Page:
Thank you very much, Mr. Chair.
I thank the witnesses for their presentations and for being here today.
I appreciate Mr. Possberg's comments about the concern over violations of labour codes, whether it's a domestic worker or a temporary foreign worker. I guess the operative difference, though, between those two categories of workers, is that temporary foreign workers do not have full status. People who are here—Canadians or people with permanent resident status—have status and, therefore, protection.
In the case of temporary foreign workers, the biggest problem, of course, is this: Because they don't have full status, they have very few options. When they are subjected to mistreatment or abuse by the employer, what happens to them? They have dilemmas. They have difficult decisions to make. If they report this situation, they stand to lose their job. If they lose their job, they run into a whole host of other problems. These include not having financial resources, not only to support themselves but also to send home to their families.
We also have situations where a lot of workers may not have access to information about where to go to make their reports. There have been surveys done. The Migrant Workers Alliance for Change, for example, has done a lot of work with migrant workers. When they survey migrant workers, how many of them have actually received information about their rights? The vast majority of them say they haven't. Then, when you ask further questions about how many of them received information about their rights in the language they speak, that number reduces even more. You can anticipate the difficulties with all of that.
Now, I want to get into the issue of status. The Canadian government has put in place something that says temporary foreign workers who may be subjected to abuse are “vulnerable workers”. They can report, and there's a process people can go through. If, through that investigation, it's proven there has in fact been abuse, they would be able to get an open work permit. What I don't understand is why we have a system that says only after you've been subjected to abuse—you've already experienced terrible working and housing conditions, and what have you—can you get an open work permit.
The question for me is this: Why not offer the open work permit upfront to people? I get that people will say, “They'll all leave. They won't come and we will lose the sector.” In our last panel, that question was asked of the witnesses. It is an issue of working conditions and competitive working environments, so you can attract and retain workers both locally and, I guess, possibly from abroad.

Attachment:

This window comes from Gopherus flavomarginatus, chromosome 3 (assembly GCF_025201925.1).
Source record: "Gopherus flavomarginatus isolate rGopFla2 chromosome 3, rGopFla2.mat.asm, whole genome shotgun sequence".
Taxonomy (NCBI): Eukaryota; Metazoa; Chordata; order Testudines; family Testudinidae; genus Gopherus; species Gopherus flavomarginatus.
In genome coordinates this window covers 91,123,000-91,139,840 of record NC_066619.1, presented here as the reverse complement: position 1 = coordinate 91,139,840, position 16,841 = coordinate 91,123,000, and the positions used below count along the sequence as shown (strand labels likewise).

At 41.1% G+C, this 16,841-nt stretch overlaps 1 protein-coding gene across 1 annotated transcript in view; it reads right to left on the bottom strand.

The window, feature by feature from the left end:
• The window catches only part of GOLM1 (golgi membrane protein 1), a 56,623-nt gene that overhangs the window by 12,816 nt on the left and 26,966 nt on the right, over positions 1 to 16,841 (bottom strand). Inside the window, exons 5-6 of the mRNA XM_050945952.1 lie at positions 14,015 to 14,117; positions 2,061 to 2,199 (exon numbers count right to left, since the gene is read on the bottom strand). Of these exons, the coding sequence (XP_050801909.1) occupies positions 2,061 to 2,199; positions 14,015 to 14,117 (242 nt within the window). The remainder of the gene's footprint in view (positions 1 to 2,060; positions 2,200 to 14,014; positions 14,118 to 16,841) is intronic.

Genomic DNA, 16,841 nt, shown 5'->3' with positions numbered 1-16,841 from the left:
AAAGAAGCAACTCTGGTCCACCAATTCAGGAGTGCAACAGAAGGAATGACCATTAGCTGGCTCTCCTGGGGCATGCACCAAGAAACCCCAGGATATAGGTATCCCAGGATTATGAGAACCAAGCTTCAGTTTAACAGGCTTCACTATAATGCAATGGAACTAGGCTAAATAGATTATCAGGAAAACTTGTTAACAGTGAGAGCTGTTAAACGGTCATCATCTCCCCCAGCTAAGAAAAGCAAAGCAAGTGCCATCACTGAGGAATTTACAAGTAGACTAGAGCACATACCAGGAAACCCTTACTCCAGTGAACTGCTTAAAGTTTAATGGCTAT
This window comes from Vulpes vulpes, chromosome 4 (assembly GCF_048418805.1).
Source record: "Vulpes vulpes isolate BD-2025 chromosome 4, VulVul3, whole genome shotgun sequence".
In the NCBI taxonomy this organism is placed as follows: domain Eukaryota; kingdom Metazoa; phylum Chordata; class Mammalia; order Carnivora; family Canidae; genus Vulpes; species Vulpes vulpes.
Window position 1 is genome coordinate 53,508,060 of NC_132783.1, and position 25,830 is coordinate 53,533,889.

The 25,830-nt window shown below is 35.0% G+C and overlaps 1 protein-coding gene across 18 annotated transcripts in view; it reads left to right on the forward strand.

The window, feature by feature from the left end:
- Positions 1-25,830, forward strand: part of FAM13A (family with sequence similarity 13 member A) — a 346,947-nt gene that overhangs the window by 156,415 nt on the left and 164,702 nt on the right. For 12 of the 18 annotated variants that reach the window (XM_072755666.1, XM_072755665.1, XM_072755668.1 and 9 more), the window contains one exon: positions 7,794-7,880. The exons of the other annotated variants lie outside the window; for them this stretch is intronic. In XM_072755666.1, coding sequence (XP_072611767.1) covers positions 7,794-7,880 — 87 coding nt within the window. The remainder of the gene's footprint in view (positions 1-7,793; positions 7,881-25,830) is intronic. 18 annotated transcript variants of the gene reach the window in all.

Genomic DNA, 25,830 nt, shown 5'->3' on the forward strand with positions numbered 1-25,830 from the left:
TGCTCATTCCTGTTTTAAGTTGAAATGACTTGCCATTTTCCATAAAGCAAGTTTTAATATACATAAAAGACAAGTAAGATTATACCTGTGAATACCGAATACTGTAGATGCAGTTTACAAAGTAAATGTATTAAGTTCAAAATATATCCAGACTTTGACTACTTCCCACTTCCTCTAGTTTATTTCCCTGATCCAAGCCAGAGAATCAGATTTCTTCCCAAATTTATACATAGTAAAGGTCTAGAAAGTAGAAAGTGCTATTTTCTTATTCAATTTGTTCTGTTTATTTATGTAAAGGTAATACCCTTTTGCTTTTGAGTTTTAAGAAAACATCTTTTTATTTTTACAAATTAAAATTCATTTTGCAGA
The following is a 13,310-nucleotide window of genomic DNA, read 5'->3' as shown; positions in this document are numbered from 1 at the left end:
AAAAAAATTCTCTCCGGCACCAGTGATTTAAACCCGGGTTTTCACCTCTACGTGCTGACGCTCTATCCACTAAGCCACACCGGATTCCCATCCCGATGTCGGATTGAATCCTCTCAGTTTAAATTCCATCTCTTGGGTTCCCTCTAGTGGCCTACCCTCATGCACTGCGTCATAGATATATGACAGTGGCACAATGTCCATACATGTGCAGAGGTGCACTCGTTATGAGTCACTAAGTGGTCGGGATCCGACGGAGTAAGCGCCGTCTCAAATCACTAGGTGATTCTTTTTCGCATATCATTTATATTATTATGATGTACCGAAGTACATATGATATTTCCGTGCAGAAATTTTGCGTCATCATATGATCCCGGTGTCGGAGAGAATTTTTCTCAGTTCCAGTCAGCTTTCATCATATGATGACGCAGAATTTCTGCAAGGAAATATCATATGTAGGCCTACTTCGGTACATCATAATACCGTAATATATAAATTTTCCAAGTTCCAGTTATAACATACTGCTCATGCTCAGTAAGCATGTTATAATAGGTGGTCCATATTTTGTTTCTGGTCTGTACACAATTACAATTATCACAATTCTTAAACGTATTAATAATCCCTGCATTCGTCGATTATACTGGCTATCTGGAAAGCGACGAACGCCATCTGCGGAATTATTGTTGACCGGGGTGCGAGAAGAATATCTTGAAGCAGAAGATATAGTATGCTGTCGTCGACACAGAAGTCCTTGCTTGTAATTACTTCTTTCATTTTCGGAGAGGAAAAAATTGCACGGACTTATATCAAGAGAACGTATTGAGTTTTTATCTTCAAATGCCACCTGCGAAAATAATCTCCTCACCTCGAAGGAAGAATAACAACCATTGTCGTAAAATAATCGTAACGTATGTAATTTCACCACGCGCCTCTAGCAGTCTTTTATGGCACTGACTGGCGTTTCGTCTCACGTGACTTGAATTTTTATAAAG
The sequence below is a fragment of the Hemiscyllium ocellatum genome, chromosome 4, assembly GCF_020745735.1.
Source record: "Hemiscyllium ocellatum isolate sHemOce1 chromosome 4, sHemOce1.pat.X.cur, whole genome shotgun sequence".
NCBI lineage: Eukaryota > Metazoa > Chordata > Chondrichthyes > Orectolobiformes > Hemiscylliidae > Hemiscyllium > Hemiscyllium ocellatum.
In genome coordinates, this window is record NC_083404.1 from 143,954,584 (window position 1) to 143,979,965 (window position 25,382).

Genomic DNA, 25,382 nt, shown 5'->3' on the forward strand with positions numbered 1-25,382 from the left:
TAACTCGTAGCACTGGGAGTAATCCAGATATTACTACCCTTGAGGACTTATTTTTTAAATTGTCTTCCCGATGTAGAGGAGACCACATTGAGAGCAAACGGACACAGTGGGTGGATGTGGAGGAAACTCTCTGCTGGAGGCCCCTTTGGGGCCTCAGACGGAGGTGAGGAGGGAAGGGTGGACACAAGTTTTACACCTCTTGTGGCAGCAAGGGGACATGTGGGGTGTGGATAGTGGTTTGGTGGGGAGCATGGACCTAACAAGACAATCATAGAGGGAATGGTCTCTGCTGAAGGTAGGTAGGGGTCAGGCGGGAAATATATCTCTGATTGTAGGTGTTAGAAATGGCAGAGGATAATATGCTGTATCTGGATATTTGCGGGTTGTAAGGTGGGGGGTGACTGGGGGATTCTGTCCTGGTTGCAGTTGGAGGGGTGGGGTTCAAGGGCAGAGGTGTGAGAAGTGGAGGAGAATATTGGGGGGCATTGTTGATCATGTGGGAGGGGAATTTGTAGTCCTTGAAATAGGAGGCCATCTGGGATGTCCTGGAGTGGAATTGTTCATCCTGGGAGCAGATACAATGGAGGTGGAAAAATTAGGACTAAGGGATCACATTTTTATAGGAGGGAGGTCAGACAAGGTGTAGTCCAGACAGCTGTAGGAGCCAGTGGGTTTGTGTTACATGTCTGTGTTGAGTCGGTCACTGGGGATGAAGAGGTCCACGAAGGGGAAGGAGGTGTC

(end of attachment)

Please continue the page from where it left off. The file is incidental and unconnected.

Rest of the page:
I will share this with you: I am an immigrant. My family immigrated here. When we first arrived as a family of eight, we had a low income. My mom went into the workforce and worked in the fields at a farm. She made $10 a day to support the family. She left at 5 a.m. and did not get back until 9 p.m. She made $10 a day. Now, I know that was a long time ago. Ten dollars is not very much now, but back then it wasn't very much either. That was the reality. She did that for two years to support the family. She eventually got a better job making minimum wage.
The question then is this: If employers were to consider better working conditions and competitive wages to attract and retain domestic workers as well as temporary foreign workers, wouldn't that be a much better way, instead of subjecting people to potential abuse? I'm not saying all employers are abusive. It's potential abuse.
I'm reading a report from the news here, which indicates the government did a series of assessments and found 116 violations, with 93 employers facing monetary penalties totalling $1.5 million.
What were their violations? We are talking about wages not being compliant with what they were supposed to pay workers and that workers thought they were signed up for. Inadequate accommodations and issues around safe working conditions were among these violations. This is the reality that people are faced with.
What I would urge you to consider is this. What should be done to ensure that workers' rights are protected?
That is the big question which, in my mind, is absolutely critical. I would urge all employers to take it into consideration.